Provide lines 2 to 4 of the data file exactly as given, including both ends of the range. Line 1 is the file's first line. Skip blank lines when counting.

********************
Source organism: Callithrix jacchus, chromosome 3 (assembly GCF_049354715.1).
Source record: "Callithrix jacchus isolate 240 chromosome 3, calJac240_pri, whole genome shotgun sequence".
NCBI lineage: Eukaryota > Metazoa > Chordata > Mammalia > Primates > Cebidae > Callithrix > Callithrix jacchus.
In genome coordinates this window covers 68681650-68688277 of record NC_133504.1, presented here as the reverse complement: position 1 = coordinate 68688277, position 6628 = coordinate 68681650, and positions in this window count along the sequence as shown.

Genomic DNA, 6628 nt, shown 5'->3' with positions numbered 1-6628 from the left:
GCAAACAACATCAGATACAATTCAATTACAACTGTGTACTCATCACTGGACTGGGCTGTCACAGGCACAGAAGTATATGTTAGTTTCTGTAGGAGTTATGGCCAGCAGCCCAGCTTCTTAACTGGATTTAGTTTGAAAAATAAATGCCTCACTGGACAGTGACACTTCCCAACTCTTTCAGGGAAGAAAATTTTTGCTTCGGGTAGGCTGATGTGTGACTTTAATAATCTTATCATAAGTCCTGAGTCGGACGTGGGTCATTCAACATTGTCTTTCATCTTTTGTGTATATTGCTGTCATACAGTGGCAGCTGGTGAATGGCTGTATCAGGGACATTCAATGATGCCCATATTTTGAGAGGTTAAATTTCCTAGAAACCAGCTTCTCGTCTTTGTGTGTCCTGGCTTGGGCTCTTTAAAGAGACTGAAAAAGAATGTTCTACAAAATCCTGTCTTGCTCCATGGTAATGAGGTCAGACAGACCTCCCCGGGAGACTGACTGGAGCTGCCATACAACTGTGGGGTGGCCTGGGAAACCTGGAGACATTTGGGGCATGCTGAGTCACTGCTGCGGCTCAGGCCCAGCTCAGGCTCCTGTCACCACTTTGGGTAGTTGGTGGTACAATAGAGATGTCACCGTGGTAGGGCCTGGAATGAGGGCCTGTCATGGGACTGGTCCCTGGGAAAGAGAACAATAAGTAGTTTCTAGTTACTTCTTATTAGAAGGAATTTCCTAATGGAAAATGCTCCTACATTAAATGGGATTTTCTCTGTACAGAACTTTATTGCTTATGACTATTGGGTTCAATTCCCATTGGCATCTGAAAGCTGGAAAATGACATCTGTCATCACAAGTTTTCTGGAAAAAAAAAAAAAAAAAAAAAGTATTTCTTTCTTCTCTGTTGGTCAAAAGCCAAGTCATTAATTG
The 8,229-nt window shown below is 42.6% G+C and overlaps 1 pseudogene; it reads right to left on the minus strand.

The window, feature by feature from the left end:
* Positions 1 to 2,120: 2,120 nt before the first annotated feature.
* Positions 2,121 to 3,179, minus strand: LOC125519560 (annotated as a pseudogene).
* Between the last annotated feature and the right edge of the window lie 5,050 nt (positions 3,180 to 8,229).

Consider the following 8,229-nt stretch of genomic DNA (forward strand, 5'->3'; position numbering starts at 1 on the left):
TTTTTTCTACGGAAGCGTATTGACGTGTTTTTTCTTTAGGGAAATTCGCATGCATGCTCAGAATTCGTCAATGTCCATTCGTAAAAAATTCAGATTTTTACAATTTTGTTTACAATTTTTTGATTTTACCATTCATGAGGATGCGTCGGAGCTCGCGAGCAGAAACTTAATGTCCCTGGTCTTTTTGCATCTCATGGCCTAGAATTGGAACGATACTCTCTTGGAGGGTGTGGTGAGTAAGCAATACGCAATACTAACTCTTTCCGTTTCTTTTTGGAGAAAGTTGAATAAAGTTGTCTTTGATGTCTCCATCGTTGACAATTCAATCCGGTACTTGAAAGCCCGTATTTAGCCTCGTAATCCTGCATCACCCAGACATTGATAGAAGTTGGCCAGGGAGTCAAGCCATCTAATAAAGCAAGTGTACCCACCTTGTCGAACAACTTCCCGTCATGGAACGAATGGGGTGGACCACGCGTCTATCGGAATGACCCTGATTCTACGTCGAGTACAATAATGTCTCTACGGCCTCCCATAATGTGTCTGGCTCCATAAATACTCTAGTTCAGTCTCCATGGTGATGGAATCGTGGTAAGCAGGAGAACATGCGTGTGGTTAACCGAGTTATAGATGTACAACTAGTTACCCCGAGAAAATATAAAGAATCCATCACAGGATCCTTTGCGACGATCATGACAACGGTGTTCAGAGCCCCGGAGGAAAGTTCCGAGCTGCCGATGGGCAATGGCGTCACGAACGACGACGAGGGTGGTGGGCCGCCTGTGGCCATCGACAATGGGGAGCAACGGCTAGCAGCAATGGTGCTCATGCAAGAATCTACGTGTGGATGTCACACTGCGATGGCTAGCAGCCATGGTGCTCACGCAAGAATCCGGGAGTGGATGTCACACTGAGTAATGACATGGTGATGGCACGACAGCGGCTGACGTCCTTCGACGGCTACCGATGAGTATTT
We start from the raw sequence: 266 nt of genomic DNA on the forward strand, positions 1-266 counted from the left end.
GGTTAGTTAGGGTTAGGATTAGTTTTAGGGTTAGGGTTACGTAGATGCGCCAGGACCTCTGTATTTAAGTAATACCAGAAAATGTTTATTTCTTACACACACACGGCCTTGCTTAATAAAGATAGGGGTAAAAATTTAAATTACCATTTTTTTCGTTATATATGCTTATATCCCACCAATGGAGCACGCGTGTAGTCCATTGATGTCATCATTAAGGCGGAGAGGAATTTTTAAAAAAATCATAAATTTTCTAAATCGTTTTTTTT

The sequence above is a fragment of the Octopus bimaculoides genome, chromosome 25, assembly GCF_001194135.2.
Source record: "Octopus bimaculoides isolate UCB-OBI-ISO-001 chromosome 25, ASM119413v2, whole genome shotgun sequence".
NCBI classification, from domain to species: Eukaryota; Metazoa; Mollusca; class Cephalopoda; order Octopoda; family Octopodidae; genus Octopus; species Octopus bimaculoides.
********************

Source record: "Callithrix jacchus isolate 240 chromosome 3, calJac240_pri, whole genome shotgun sequence".
NCBI lineage: Eukaryota > Metazoa > Chordata > Mammalia > Primates > Cebidae > Callithrix > Callithrix jacchus.
In genome coordinates this window covers 68681650-68688277 of record NC_133504.1, presented here as the reverse complement: position 1 = coordinate 68688277, position 6628 = coordinate 68681650, and positions in this window count along the sequence as shown.